Migrants, towns, poverty and jobs : insights from Tanzania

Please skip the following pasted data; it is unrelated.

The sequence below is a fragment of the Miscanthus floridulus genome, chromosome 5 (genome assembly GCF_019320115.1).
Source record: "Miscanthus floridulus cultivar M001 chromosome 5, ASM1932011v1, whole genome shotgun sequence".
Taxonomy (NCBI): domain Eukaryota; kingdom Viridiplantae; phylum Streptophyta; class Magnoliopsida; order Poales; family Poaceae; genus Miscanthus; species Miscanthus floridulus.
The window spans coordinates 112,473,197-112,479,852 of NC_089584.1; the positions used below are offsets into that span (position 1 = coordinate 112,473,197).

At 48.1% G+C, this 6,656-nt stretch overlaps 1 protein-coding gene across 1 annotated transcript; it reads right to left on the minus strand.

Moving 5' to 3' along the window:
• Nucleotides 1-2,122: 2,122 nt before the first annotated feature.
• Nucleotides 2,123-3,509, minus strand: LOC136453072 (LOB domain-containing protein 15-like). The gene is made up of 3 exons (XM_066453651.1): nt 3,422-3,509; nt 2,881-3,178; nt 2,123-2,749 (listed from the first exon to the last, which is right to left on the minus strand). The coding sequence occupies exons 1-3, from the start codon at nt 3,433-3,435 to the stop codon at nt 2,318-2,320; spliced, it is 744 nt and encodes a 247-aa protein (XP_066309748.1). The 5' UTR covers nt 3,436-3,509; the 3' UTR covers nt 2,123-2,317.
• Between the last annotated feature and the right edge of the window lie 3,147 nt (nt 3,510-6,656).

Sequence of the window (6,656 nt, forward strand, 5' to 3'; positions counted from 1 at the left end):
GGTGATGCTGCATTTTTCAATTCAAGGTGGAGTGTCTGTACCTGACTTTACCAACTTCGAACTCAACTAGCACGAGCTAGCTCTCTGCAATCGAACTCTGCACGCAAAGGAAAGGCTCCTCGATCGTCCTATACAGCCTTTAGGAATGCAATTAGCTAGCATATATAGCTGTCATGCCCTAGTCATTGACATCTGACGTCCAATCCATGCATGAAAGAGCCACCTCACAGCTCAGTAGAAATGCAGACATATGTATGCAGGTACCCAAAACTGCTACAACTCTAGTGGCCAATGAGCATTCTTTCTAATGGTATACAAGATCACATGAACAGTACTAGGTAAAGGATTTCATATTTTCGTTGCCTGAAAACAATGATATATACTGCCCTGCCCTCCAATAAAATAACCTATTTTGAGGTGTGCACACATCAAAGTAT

For a long time, the urbanization and development discourse has coincided with a focus on economic growth and big cities. Yet, much of the world's new urbanization is taking place in smaller urban entities (towns), and the composition of urbanization may well bear on the speed of poverty reduction. This paper reviews the latter question within the context of Tanzania. It starts from the observation that migration to towns contributed much more to poverty reduction than migration to cities because many more (poor) rural migrants ended up in Tanzania's towns than its cities, despite larger welfare gains from moving to the city. Drawing on the findings from a series of studies, looking at this from different angles (theoretical and empirical, quantitative and qualitative), the paper shows how towns are better at enabling the rural poor to access off-farm employment and exit poverty because they are more nearby. It concludes with a call for greater consideration of the role of towns in accelerating Africa's poverty reduction.

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